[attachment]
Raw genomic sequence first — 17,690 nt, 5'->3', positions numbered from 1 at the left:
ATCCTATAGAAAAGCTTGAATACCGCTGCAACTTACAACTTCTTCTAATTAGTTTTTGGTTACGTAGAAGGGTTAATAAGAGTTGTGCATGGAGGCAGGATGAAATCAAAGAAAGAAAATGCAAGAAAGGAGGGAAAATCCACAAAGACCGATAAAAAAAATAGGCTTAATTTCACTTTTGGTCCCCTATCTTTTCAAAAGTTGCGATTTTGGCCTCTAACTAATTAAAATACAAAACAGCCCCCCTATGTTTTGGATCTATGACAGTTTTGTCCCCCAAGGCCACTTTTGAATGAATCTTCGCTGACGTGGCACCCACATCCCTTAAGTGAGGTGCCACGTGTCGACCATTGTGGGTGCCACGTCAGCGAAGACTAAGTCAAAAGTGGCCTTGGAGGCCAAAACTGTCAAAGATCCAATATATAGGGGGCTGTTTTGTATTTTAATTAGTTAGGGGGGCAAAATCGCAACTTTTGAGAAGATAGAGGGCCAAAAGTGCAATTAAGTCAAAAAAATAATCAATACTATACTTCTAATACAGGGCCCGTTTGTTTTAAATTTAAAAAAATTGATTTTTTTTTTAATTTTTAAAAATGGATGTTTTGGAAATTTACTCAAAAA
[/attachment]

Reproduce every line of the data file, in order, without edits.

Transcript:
Raw genomic sequence first — 17,690 nt, 5'->3', positions numbered from 1 at the left:
ATCCTATAGAAAAGCTTGAATACCGCTGCAACTTACAACTTCTTCTAATTAGTTTTTGGTTACGTAGAAGGGTTAATAAGAGTTGTGCATGGAGGCAGGATGAAATCAAAGAAAGAAAATGCAAGAAAGGAGGGAAAATCCACAAAGACCGATAAAAAAAATAGGCTTAATTTCACTTTTGGTCCCCTATCTTTTCAAAAGTTGCGATTTTGGCCTCTAACTAATTAAAATACAAAACAGCCCCCCTATGTTTTGGATCTATGACAGTTTTGTCCCCCAAGGCCACTTTTGAATGAATCTTCGCTGACGTGGCACCCACATCCCTTAAGTGAGGTGCCACGTGTCGACCATTGTGGGTGCCACGTCAGCGAAGACTAAGTCAAAAGTGGCCTTGGAGGCCAAAACTGTCAAAGATCCAATATATAGGGGGCTGTTTTGTATTTTAATTAGTTAGGGGGGCAAAATCGCAACTTTTGAGAAGATAGAGGGCCAAAAGTGCAATTAAGTCAAAAAAATAATCAATACTATACTTCTAATACAGGGCCCGTTTGTTTTAAATTTAAAAAAATTGATTTTTTTTTTAATTTTTAAAAATGGATGTTTTGGAAATTTACTCAAAAA